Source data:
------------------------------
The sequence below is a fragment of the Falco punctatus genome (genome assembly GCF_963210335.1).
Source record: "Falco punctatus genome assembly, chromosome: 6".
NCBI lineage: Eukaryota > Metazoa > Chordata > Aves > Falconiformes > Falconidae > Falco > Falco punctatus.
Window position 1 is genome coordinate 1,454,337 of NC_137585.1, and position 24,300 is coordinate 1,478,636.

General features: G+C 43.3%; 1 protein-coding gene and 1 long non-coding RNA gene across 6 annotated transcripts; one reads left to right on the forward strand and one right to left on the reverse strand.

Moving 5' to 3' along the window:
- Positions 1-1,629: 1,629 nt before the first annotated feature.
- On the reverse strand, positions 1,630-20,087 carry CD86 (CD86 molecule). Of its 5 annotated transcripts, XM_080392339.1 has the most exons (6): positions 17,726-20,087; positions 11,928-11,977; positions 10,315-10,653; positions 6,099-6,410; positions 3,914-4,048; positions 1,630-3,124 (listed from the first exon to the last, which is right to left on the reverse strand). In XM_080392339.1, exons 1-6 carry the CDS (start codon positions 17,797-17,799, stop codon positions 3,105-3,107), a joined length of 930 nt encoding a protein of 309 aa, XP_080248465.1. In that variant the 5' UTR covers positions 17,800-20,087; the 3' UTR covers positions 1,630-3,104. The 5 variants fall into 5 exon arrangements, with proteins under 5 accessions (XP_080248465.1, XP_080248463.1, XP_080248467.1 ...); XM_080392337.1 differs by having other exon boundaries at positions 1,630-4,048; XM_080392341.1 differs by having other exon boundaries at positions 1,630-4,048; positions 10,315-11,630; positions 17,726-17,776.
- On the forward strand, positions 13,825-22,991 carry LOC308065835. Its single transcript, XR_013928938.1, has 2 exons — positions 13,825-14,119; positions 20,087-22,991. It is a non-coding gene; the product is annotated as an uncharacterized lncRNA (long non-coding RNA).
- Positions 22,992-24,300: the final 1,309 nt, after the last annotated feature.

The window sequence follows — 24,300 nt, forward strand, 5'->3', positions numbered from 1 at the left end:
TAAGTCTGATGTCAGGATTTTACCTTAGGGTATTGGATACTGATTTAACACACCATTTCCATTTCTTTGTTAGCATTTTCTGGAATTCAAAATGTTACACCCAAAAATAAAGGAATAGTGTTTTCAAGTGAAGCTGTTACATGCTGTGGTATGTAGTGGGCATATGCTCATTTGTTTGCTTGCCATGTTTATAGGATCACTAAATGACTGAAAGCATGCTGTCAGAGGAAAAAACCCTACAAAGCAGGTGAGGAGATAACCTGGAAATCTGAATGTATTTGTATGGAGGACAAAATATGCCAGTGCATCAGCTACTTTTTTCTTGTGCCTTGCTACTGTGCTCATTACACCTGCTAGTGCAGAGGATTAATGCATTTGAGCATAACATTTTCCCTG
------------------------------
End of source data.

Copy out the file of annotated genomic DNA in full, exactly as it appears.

The sequence below is a fragment of the Falco punctatus genome (genome assembly GCF_963210335.1).
Source record: "Falco punctatus genome assembly, chromosome: 6".
NCBI lineage: Eukaryota > Metazoa > Chordata > Aves > Falconiformes > Falconidae > Falco > Falco punctatus.
Window position 1 is genome coordinate 1,454,337 of NC_137585.1, and position 24,300 is coordinate 1,478,636.

General features: G+C 43.3%; 1 protein-coding gene and 1 long non-coding RNA gene across 6 annotated transcripts; one reads left to right on the forward strand and one right to left on the reverse strand.

Moving 5' to 3' along the window:
- Positions 1-1,629: 1,629 nt before the first annotated feature.
- On the reverse strand, positions 1,630-20,087 carry CD86 (CD86 molecule). Of its 5 annotated transcripts, XM_080392339.1 has the most exons (6): positions 17,726-20,087; positions 11,928-11,977; positions 10,315-10,653; positions 6,099-6,410; positions 3,914-4,048; positions 1,630-3,124 (listed from the first exon to the last, which is right to left on the reverse strand). In XM_080392339.1, exons 1-6 carry the CDS (start codon positions 17,797-17,799, stop codon positions 3,105-3,107), a joined length of 930 nt encoding a protein of 309 aa, XP_080248465.1. In that variant the 5' UTR covers positions 17,800-20,087; the 3' UTR covers positions 1,630-3,104. The 5 variants fall into 5 exon arrangements, with proteins under 5 accessions (XP_080248465.1, XP_080248463.1, XP_080248467.1 ...); XM_080392337.1 differs by having other exon boundaries at positions 1,630-4,048; XM_080392341.1 differs by having other exon boundaries at positions 1,630-4,048; positions 10,315-11,630; positions 17,726-17,776.
- On the forward strand, positions 13,825-22,991 carry LOC308065835. Its single transcript, XR_013928938.1, has 2 exons — positions 13,825-14,119; positions 20,087-22,991. It is a non-coding gene; the product is annotated as an uncharacterized lncRNA (long non-coding RNA).
- Positions 22,992-24,300: the final 1,309 nt, after the last annotated feature.

The window sequence follows — 24,300 nt, forward strand, 5'->3', positions numbered from 1 at the left end:
TAAGTCTGATGTCAGGATTTTACCTTAGGGTATTGGATACTGATTTAACACACCATTTCCATTTCTTTGTTAGCATTTTCTGGAATTCAAAATGTTACACCCAAAAATAAAGGAATAGTGTTTTCAAGTGAAGCTGTTACATGCTGTGGTATGTAGTGGGCATATGCTCATTTGTTTGCTTGCCATGTTTATAGGATCACTAAATGACTGAAAGCATGCTGTCAGAGGAAAAAACCCTACAAAGCAGGTGAGGAGATAACCTGGAAATCTGAATGTATTTGTATGGAGGACAAAATATGCCAGTGCATCAGCTACTTTTTTCTTGTGCCTTGCTACTGTGCTCATTACACCTGCTAGTGCAGAGGATTAATGCATTTGAGCATAACATTTTCCCTG